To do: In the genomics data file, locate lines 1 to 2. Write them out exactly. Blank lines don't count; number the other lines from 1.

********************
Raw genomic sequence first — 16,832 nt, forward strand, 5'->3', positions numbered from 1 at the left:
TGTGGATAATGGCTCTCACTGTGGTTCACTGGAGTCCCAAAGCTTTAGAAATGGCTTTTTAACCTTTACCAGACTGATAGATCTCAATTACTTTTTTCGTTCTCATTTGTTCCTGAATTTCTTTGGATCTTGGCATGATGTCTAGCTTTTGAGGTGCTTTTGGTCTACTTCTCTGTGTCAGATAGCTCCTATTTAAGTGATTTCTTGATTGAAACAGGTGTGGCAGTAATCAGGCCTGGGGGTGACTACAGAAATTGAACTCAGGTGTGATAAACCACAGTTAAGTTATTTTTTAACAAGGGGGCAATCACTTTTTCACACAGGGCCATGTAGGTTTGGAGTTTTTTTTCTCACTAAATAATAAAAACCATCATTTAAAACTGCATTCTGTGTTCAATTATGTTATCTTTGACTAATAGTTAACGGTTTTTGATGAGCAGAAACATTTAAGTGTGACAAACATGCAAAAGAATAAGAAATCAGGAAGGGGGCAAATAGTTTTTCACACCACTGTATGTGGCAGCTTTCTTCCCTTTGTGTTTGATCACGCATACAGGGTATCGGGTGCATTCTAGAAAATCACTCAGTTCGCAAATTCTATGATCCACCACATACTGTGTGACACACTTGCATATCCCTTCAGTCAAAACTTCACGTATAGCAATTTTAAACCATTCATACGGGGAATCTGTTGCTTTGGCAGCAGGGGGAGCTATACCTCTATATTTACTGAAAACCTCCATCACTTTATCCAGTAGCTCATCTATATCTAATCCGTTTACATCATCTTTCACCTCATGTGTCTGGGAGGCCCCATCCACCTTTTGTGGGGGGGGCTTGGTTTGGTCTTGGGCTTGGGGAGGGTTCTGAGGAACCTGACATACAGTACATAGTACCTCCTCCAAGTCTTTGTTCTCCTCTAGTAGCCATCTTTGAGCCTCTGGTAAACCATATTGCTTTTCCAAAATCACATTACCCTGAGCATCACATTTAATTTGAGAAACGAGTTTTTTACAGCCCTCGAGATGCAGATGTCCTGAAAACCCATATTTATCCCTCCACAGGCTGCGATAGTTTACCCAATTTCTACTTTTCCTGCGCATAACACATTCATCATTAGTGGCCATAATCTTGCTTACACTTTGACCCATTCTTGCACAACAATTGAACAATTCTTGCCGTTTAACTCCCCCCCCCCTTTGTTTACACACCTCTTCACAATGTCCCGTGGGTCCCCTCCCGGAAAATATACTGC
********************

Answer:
Raw genomic sequence first — 16,832 nt, forward strand, 5'->3', positions numbered from 1 at the left:
TGTGGATAATGGCTCTCACTGTGGTTCACTGGAGTCCCAAAGCTTTAGAAATGGCTTTTTAACCTTTACCAGACTGATAGATCTCAATTACTTTTTTCGTTCTCATTTGTTCCTGAATTTCTTTGGATCTTGGCATGATGTCTAGCTTTTGAGGTGCTTTTGGTCTACTTCTCTGTGTCAGATAGCTCCTATTTAAGTGATTTCTTGATTGAAACAGGTGTGGCAGTAATCAGGCCTGGGGGTGACTACAGAAATTGAACTCAGGTGTGATAAACCACAGTTAAGTTATTTTTTAACAAGGGGGCAATCACTTTTTCACACAGGGCCATGTAGGTTTGGAGTTTTTTTTCTCACTAAATAATAAAAACCATCATTTAAAACTGCATTCTGTGTTCAATTATGTTATCTTTGACTAATAGTTAACGGTTTTTGATGAGCAGAAACATTTAAGTGTGACAAACATGCAAAAGAATAAGAAATCAGGAAGGGGGCAAATAGTTTTTCACACCACTGTATGTGGCAGCTTTCTTCCCTTTGTGTTTGATCACGCATACAGGGTATCGGGTGCATTCTAGAAAATCACTCAGTTCGCAAATTCTATGATCCACCACATACTGTGTGACACACTTGCATATCCCTTCAGTCAAAACTTCACGTATAGCAATTTTAAACCATTCATACGGGGAATCTGTTGCTTTGGCAGCAGGGGGAGCTATACCTCTATATTTACTGAAAACCTCCATCACTTTATCCAGTAGCTCATCTATATCTAATCCGTTTACATCATCTTTCACCTCATGTGTCTGGGAGGCCCCATCCACCTTTTGTGGGGGGGGCTTGGTTTGGTCTTGGGCTTGGGGAGGGTTCTGAGGAACCTGACATACAGTACATAGTACCTCCTCCAAGTCTTTGTTCTCCTCTAGTAGCCATCTTTGAGCCTCTGGTAAACCATATTGCTTTTCCAAAATCACATTACCCTGAGCATCACATTTAATTTGAGAAACGAGTTTTTTACAGCCCTCGAGATGCAGATGTCCTGAAAACCCATATTTATCCCTCCACAGGCTGCGATAGTTTACCCAATTTCTACTTTTCCTGCGCATAACACATTCATCATTAGTGGCCATAATCTTGCTTACACTTTGACCCATTCTTGCACAACAATTGAACAATTCTTGCCGTTTAACTCCCCCCCCCCTTTGTTTACACACCTCTTCACAATGTCCCGTGGGTCCCCTCCCGGAAAATATACTGC